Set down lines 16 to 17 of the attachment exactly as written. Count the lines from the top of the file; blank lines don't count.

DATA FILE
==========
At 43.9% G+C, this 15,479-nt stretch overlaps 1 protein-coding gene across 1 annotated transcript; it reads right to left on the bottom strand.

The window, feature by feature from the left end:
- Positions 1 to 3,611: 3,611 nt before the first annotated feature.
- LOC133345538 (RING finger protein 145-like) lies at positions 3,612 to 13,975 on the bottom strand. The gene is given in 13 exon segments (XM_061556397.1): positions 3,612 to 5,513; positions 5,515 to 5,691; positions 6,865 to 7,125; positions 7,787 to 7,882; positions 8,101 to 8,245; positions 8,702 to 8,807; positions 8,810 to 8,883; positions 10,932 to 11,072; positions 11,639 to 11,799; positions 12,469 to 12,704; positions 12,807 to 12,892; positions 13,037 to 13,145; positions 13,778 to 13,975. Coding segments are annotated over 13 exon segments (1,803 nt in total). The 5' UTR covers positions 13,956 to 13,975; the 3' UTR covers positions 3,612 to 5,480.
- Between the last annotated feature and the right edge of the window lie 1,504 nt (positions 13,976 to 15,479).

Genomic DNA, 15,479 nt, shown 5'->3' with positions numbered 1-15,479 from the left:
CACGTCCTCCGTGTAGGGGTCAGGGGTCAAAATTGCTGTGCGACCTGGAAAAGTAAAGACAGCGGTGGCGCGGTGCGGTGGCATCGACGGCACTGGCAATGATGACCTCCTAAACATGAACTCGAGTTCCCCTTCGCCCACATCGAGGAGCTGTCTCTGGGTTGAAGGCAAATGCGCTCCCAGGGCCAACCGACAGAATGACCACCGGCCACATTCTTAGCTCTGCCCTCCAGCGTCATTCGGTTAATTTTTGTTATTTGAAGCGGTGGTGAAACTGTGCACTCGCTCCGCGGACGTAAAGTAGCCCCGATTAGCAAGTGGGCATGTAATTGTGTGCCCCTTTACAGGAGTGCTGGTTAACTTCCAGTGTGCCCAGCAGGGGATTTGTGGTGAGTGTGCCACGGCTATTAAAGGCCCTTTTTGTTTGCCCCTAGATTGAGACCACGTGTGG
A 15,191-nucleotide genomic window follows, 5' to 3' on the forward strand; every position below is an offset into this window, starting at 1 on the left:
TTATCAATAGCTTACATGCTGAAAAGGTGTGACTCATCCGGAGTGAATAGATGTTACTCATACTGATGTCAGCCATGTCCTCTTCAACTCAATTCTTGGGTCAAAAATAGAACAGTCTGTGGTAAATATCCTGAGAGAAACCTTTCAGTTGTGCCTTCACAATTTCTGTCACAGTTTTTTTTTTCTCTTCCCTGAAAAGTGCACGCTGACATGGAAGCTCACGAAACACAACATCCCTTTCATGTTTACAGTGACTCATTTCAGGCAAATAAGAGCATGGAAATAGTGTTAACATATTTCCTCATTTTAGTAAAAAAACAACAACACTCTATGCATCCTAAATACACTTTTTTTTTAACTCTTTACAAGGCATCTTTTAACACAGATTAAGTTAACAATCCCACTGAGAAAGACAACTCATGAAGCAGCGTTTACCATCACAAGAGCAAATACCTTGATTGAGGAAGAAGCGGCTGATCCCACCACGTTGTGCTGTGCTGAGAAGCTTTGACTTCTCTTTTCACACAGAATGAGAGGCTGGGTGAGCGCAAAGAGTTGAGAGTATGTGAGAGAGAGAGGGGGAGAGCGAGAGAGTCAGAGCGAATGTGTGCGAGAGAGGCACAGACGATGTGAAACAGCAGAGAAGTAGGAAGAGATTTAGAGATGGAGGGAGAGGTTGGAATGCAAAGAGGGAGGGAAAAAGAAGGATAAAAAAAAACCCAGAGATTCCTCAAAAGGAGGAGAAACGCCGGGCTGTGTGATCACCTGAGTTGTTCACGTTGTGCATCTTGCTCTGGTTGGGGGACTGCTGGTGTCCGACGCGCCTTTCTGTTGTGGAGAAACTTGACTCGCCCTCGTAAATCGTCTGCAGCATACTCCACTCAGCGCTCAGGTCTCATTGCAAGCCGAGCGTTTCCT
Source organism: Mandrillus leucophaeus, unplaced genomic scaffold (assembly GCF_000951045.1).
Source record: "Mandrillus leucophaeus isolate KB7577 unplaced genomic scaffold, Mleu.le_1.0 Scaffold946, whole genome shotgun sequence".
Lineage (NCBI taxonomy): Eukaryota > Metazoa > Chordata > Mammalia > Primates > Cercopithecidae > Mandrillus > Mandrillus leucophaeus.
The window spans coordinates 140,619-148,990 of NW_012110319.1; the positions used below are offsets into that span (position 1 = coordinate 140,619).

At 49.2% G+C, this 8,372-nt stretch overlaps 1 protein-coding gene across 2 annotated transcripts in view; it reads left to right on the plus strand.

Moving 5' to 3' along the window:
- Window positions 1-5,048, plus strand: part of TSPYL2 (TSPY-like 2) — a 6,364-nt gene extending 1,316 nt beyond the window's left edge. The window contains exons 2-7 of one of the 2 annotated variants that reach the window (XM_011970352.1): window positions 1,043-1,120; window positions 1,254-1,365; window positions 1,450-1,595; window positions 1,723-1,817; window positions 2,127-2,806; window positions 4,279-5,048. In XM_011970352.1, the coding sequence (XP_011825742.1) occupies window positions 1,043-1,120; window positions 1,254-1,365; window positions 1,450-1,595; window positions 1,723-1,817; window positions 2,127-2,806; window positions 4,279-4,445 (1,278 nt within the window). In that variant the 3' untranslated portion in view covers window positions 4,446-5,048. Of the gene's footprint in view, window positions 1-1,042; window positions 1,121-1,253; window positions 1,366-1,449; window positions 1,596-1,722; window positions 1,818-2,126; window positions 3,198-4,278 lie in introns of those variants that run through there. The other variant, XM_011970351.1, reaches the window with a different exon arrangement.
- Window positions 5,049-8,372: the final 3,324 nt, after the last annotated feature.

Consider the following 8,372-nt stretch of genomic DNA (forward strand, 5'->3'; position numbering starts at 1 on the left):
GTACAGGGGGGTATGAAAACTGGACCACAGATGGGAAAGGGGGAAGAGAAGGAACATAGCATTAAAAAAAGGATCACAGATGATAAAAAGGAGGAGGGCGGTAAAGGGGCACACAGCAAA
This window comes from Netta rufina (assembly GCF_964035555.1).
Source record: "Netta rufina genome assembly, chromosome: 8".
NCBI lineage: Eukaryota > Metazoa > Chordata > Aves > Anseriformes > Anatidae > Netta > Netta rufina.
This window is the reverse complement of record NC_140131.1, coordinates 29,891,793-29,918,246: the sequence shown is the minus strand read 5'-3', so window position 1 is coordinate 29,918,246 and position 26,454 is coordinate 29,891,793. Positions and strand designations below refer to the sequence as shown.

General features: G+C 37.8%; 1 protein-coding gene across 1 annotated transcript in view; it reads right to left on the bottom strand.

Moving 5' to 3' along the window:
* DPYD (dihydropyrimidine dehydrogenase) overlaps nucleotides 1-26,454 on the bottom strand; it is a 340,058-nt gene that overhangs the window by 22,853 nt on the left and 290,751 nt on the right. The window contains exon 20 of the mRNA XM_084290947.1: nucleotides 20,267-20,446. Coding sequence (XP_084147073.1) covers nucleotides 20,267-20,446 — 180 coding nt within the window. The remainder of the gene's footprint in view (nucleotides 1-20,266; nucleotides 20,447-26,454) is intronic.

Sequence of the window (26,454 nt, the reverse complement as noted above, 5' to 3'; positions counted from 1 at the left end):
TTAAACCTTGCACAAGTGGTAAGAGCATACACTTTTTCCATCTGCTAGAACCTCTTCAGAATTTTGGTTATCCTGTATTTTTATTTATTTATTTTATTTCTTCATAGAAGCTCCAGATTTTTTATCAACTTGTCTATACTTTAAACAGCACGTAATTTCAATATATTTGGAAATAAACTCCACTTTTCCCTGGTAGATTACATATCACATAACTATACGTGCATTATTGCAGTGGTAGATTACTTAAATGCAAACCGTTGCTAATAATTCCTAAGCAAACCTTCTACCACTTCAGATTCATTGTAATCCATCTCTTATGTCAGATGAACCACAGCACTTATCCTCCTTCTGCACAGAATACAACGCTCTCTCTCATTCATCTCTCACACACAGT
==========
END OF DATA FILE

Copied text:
- Window positions 1-5,048, plus strand: part of TSPYL2 (TSPY-like 2) — a 6,364-nt gene extending 1,316 nt beyond the window's left edge. The window contains exons 2-7 of one of the 2 annotated variants that reach the window (XM_011970352.1): window positions 1,043-1,120; window positions 1,254-1,365; window positions 1,450-1,595; window positions 1,723-1,817; window positions 2,127-2,806; window positions 4,279-5,048. In XM_011970352.1, the coding sequence (XP_011825742.1) occupies window positions 1,043-1,120; window positions 1,254-1,365; window positions 1,450-1,595; window positions 1,723-1,817; window positions 2,127-2,806; window positions 4,279-4,445 (1,278 nt within the window). In that variant the 3' untranslated portion in view covers window positions 4,446-5,048. Of the gene's footprint in view, window positions 1-1,042; window positions 1,121-1,253; window positions 1,366-1,449; window positions 1,596-1,722; window positions 1,818-2,126; window positions 3,198-4,278 lie in introns of those variants that run through there. The other variant, XM_011970351.1, reaches the window with a different exon arrangement.
- Window positions 5,049-8,372: the final 3,324 nt, after the last annotated feature.